As these observations suggested that MTX treatment is associated with at least some level of protection from COVID-19, we hypothesized that MTX may affect expression of ACE2, the receptor of the SARS-CoV-2 . We therefore treated mice with MTX for 3 days and then tested the RNA expression of ACE2 in the lungs and in the intestine by RT-PCR. In addition, we tested ACE2 protein expression by immunohistochemistry in both organs. MTX treatment led to a significant downregulation of ACE2 mRNA (Fig. 2a) and protein expression (Fig. 2b and c) in the lungs and in the intestine. Furthermore, when intestinal organoids were treated with methotrexate at concentration reflecting human plasma levels in rheumatoid arthritis , ACE2 protein expression was down regulated (Fig. 2d).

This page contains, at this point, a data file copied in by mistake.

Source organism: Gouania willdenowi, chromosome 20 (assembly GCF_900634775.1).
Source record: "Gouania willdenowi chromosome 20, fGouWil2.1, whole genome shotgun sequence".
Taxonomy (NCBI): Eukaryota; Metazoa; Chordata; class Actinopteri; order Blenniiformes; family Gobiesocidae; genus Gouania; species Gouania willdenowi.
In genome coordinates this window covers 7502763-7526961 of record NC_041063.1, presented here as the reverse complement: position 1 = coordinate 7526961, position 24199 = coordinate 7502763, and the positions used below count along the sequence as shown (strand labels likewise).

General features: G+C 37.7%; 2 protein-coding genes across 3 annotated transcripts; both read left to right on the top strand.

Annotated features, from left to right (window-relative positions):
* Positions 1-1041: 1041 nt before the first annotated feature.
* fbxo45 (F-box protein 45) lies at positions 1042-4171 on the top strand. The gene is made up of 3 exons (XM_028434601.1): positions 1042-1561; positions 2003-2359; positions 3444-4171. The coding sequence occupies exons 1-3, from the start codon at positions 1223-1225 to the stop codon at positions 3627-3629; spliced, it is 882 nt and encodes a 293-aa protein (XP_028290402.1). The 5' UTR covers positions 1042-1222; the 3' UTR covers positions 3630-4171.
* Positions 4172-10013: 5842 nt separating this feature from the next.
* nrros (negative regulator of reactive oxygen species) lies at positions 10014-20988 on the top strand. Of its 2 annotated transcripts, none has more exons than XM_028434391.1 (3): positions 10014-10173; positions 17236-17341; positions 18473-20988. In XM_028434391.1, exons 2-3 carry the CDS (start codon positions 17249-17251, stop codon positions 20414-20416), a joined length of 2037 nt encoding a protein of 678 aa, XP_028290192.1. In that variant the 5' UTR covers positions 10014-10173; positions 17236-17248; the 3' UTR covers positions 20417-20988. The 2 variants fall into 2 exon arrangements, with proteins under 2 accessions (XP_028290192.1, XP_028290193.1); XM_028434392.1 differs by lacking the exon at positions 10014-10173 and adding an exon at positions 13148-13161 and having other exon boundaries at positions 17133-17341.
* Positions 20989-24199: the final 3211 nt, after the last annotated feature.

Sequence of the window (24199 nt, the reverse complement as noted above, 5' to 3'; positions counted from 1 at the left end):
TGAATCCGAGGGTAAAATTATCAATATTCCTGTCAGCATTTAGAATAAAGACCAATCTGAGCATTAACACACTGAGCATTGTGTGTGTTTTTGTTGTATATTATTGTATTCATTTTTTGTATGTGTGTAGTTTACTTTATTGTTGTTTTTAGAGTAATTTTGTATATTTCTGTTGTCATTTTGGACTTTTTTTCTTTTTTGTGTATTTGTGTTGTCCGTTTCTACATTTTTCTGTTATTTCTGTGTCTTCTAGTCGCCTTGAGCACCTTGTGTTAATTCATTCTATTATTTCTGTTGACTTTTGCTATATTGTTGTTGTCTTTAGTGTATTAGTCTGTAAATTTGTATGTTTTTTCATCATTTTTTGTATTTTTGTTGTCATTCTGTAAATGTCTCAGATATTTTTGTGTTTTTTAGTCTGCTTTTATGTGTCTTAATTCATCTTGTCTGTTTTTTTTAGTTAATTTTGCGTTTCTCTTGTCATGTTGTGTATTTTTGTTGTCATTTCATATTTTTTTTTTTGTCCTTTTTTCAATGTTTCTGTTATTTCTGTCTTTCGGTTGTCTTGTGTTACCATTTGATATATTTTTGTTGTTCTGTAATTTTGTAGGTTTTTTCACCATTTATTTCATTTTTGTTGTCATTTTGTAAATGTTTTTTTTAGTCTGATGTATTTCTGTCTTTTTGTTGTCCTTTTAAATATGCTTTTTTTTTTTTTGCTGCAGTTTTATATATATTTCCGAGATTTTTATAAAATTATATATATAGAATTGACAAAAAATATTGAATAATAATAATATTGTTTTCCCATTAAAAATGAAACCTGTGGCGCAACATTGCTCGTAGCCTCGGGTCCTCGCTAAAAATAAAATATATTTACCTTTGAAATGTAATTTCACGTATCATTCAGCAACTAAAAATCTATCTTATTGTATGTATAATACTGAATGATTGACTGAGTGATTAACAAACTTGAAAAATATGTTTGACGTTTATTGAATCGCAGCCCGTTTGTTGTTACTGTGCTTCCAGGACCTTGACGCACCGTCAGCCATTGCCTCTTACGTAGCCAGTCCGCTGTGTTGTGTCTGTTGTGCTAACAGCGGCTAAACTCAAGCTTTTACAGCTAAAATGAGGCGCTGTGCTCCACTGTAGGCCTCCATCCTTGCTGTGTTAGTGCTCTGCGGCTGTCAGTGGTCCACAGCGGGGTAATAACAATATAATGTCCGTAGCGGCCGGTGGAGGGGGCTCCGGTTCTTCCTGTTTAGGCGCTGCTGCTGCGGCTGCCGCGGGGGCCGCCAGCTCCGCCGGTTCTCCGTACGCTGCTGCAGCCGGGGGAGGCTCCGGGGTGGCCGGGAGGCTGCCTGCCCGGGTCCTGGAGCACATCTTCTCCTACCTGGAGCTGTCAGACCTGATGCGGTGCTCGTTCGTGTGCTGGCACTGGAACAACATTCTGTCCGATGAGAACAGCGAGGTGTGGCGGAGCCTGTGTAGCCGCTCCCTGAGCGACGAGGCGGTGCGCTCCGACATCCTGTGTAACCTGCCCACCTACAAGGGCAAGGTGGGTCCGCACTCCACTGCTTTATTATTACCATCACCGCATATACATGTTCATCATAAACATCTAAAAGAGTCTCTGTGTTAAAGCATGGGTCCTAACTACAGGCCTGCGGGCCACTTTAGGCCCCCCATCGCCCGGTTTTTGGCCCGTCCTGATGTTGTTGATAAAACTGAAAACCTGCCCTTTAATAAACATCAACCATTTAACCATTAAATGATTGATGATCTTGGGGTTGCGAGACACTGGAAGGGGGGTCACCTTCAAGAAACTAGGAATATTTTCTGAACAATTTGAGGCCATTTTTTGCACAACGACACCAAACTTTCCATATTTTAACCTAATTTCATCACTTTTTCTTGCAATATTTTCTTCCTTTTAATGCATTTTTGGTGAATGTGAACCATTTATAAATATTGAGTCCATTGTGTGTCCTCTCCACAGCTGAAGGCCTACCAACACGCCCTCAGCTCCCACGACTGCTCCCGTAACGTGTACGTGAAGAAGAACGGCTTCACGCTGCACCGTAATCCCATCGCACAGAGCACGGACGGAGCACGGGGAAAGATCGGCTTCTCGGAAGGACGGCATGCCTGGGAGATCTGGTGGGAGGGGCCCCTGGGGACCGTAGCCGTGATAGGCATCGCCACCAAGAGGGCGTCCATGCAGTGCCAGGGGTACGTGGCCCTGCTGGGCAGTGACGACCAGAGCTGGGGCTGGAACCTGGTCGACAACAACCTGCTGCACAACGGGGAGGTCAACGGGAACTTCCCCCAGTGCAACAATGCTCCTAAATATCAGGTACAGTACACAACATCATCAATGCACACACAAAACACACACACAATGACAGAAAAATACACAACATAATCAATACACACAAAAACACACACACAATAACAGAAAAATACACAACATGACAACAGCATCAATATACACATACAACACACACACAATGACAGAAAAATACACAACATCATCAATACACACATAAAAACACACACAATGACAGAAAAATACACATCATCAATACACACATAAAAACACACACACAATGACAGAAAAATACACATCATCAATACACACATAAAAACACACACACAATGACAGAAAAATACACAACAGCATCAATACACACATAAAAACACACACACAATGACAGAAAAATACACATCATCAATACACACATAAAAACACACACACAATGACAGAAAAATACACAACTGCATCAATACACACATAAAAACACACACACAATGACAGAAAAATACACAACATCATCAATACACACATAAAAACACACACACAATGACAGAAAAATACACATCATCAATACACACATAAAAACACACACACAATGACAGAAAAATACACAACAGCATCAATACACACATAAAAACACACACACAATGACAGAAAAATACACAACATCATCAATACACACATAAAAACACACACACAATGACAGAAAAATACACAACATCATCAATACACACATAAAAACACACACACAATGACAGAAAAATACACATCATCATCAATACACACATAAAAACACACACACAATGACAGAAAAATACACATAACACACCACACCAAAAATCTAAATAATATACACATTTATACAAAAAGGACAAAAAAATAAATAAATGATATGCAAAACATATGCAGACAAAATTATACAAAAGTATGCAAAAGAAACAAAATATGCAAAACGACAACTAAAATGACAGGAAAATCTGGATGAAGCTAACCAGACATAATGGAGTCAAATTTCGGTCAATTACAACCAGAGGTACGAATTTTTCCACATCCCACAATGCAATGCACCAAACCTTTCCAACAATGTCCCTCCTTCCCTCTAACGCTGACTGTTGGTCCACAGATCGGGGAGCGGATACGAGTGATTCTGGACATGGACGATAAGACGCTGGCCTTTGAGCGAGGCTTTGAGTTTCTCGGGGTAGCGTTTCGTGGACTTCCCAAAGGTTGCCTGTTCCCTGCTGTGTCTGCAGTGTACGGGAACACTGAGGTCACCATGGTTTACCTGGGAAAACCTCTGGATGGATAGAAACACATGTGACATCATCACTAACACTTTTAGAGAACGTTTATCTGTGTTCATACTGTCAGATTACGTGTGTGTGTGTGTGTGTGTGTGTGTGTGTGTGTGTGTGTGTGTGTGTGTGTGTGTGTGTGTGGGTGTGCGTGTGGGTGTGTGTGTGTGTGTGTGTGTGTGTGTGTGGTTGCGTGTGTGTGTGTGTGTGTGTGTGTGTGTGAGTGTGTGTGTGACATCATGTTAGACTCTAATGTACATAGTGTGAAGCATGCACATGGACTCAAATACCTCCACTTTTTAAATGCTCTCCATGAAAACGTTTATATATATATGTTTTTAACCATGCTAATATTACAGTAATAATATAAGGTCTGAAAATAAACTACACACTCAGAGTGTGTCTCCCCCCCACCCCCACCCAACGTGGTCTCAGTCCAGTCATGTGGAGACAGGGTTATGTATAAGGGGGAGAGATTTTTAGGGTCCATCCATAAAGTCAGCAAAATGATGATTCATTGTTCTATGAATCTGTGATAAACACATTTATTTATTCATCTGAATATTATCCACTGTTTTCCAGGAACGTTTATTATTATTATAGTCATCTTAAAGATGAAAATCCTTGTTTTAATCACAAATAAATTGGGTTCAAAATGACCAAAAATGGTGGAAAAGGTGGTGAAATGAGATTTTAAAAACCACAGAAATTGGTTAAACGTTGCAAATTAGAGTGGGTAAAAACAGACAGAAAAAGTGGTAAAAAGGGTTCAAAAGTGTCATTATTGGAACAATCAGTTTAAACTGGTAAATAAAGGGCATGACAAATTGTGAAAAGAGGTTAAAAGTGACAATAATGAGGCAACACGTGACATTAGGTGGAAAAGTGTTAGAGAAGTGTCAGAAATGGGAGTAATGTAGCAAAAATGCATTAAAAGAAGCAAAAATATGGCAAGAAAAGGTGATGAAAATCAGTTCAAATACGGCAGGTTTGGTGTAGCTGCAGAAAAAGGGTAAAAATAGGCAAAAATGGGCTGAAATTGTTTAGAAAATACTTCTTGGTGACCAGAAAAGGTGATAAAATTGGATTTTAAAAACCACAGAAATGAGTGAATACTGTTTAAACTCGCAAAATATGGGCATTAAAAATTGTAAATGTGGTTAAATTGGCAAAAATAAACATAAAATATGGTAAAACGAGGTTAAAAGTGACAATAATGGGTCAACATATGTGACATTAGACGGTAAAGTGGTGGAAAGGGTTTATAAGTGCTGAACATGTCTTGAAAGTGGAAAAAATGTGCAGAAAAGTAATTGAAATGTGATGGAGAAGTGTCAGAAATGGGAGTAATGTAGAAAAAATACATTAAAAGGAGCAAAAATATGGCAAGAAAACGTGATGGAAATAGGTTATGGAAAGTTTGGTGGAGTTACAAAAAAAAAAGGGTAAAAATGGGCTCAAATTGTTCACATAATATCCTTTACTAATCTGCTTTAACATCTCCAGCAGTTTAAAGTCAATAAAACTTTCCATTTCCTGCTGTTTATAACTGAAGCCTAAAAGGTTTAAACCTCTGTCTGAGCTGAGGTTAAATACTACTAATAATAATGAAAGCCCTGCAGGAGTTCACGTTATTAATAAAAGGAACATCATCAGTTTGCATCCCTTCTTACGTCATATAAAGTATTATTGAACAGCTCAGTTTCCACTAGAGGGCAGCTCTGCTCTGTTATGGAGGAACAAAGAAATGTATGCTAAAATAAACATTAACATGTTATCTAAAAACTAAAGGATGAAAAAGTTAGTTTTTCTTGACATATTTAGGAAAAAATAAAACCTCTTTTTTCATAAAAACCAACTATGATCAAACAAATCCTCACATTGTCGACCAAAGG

MTX is a widely and long-used drug to effectively treat IMIDs, in particular rheumatoid and psoriatic arthritis . While doses of MTX used for the treatment of arthritis have potent ant-inflammatory properties, they are not generally immune suppressive and have not been shown to increase the risk of viral infections. MTX induces the generation of adenosine, which has anti-inflammatory properties and likely mediated the inhibitory effect of MTX on arthritis [11, 12]. It is interesting that adenosine inhibits lung inflammation in the context of LPS challenge and also inhibits NETosis and thrombosis [13, 14], which are hallmarks of COVID-19 . Previous data have also suggested a link between ACE2 expression and adenosine metabolism but have not described the regulation of ACE2 by MTX .